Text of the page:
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Limousin Tourism – Visit the Limousin region of France

| May 20, 2012 | 0 Comments

The region of Limousin is a lovely agricultural region in the heart of France, landscaped with lovely pastures, valleys, and woodlands. Cattle and potatoes are the main products of the region, with charolais and limousine cattle the most prominent breeds. Until the 20th century, Limousin, a dialect of Occitan, was primarily spoken here. The region’s entire population is around 750,000, but is starting to increase slightly since the year 2000.

This mostly rural region is famed not only for its cattle, but also for the French Oak orchards, used exclusively by vintner Rémy Martin for the past century. Limoges, Guéret, and Brive-la-Gaillard are three cities you should visit in the region.

Limoges is the regional capital, known for its porcelain, though there are few factories still in existence there. Limousin oak barrels are used in the production of Cognac. Limoges reached its peak in the 13th century, and was at that time made up of two fortified settlements. The inner city was inhabited mainly by the well-connected and featured a developed port. However, after being sacked in 1370, it never fully recovered.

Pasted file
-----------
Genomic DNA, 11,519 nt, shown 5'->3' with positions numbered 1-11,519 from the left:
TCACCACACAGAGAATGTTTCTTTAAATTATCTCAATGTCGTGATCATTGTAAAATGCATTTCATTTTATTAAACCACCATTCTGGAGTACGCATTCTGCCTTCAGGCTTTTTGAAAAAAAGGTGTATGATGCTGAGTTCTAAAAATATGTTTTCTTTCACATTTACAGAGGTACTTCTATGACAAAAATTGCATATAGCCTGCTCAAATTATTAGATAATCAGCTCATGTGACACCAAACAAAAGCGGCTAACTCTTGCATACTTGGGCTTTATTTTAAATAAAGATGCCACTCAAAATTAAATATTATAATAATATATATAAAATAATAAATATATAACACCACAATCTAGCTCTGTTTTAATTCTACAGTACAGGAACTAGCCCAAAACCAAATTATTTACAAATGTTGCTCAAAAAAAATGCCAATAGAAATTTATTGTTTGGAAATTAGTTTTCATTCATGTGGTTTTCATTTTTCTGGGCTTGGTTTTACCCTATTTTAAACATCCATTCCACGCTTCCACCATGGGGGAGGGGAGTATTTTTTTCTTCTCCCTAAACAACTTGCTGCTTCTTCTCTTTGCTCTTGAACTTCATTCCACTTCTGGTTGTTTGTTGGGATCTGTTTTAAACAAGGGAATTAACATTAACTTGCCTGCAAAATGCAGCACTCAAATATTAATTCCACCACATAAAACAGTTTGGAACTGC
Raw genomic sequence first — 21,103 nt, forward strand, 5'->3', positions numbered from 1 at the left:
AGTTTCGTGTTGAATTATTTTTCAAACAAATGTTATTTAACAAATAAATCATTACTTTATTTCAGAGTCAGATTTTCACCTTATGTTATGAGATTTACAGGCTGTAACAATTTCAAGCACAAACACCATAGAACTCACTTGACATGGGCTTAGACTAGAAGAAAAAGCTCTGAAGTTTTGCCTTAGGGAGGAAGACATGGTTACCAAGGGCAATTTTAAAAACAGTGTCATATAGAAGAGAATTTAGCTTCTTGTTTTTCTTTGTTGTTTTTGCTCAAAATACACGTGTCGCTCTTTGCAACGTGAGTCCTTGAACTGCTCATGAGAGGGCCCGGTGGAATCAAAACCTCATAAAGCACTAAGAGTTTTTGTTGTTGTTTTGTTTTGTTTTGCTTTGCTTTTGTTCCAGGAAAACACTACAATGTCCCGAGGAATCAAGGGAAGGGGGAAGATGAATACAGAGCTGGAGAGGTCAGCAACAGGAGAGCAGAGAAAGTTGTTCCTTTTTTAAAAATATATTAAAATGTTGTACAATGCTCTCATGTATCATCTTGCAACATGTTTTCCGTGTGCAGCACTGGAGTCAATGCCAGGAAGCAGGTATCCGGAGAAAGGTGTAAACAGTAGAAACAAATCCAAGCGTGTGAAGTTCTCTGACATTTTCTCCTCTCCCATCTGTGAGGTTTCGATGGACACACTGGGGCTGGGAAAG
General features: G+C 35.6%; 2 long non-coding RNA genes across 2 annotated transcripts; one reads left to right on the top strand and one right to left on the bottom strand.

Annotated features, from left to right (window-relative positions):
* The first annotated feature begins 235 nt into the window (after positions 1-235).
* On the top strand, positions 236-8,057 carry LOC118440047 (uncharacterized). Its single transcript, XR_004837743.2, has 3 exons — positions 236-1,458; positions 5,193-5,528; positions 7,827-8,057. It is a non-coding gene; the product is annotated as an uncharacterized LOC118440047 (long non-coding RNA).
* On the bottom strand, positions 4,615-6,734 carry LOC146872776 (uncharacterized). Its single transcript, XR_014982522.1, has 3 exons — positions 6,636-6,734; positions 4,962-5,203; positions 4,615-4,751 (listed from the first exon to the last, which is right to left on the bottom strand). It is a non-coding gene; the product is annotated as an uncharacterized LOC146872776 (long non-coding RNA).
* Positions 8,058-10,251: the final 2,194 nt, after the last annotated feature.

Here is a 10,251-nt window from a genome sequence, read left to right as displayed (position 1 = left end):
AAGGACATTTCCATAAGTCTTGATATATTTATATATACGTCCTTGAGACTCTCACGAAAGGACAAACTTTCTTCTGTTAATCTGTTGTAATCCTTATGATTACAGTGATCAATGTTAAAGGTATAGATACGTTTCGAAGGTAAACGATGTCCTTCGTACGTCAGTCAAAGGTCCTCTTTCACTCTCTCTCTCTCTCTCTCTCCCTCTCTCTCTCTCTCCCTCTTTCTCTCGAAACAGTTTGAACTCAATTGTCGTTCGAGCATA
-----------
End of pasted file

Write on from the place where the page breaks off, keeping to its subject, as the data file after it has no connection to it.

The porcelain industry grew strongly in the 18th century, and in the 19th, much of the city center was torn down and rebuilt. In Limoges, be sure to see the Crypt of Saint Martial, from the 10th century. The Gothic Cathedral of St-Etienne, built from 1273 to 1888, the Chapelle Saint-Aurélien, built from the 14th to 17th centuries, and the Church of St-Michel-des-Lions (1364) with a large bronze ball on its spire, are all worth visiting. The Bridge of Saint Martial dates from Roman times is another must-see.

Guéret is a small industrial town surrounded by woodland and farming. It’s located about 45 miles northeast of Limoges. There, the Church of St. Pierre and St. Paul, from the 13th century, is a popular visitor’s site, as is the Museum of the Sénatorerie, which served as a residence of Napoleon’s senators. It is now the home of the Society of Archaeological and Natural Sciences of the Creuse, and contains collections of art and natural history. The Chateau of Sainte Feyre, built in the 17th century on the foundations of a castle dating from the Middle Ages. Chabrières is a forest south of the town which includes a zoo that is noted for its protection of wolves native to the area.

Brive-la-Gaillarde was a regional capital of the Resistance during World War II, and functioned as the hub of clandestine information networks of many of the main resistance movements, including the Movements Unis de la Résistance. The city was the first city in Occupied France to liberate itself on its own, earning the Croix de Guerre 1939-1945 military decoration for the entire city. The square in the middle of town, the Place du Général-de-Gaulle, contains some houses dating to the 13th century. The Hotel de Labenche houses local archaeological finds and many 17th century tapestries.

Limousin is a part of France that is far removed from Paris or the other major cities. It is more rural, and representative of a side of France that most people don’t know much about, making it all the more interesting for the true Francophile.

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Category: Limousin

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